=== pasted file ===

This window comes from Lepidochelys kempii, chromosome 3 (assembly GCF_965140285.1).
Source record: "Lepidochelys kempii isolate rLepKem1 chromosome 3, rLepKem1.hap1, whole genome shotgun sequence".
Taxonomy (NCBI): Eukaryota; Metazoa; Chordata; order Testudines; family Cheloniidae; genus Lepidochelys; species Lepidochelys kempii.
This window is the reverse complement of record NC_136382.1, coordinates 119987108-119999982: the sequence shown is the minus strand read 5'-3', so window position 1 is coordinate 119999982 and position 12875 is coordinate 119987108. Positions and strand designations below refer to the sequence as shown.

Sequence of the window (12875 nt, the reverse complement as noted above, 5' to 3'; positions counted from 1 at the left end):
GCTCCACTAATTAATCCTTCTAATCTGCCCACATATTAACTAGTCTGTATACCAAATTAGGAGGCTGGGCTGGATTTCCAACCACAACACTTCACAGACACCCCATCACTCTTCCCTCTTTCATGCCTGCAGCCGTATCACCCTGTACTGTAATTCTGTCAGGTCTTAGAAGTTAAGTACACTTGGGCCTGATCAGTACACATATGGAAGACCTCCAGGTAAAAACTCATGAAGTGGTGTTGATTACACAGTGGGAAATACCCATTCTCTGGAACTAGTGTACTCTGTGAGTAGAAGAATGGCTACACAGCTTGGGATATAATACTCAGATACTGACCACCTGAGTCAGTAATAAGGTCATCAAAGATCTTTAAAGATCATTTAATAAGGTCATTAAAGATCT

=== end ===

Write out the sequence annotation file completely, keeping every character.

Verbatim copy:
This window comes from Lepidochelys kempii, chromosome 3 (assembly GCF_965140285.1).
Source record: "Lepidochelys kempii isolate rLepKem1 chromosome 3, rLepKem1.hap1, whole genome shotgun sequence".
Taxonomy (NCBI): Eukaryota; Metazoa; Chordata; order Testudines; family Cheloniidae; genus Lepidochelys; species Lepidochelys kempii.
This window is the reverse complement of record NC_136382.1, coordinates 119987108-119999982: the sequence shown is the minus strand read 5'-3', so window position 1 is coordinate 119999982 and position 12875 is coordinate 119987108. Positions and strand designations below refer to the sequence as shown.

Sequence of the window (12875 nt, the reverse complement as noted above, 5' to 3'; positions counted from 1 at the left end):
GCTCCACTAATTAATCCTTCTAATCTGCCCACATATTAACTAGTCTGTATACCAAATTAGGAGGCTGGGCTGGATTTCCAACCACAACACTTCACAGACACCCCATCACTCTTCCCTCTTTCATGCCTGCAGCCGTATCACCCTGTACTGTAATTCTGTCAGGTCTTAGAAGTTAAGTACACTTGGGCCTGATCAGTACACATATGGAAGACCTCCAGGTAAAAACTCATGAAGTGGTGTTGATTACACAGTGGGAAATACCCATTCTCTGGAACTAGTGTACTCTGTGAGTAGAAGAATGGCTACACAGCTTGGGATATAATACTCAGATACTGACCACCTGAGTCAGTAATAAGGTCATCAAAGATCTTTAAAGATCATTTAATAAGGTCATTAAAGATCT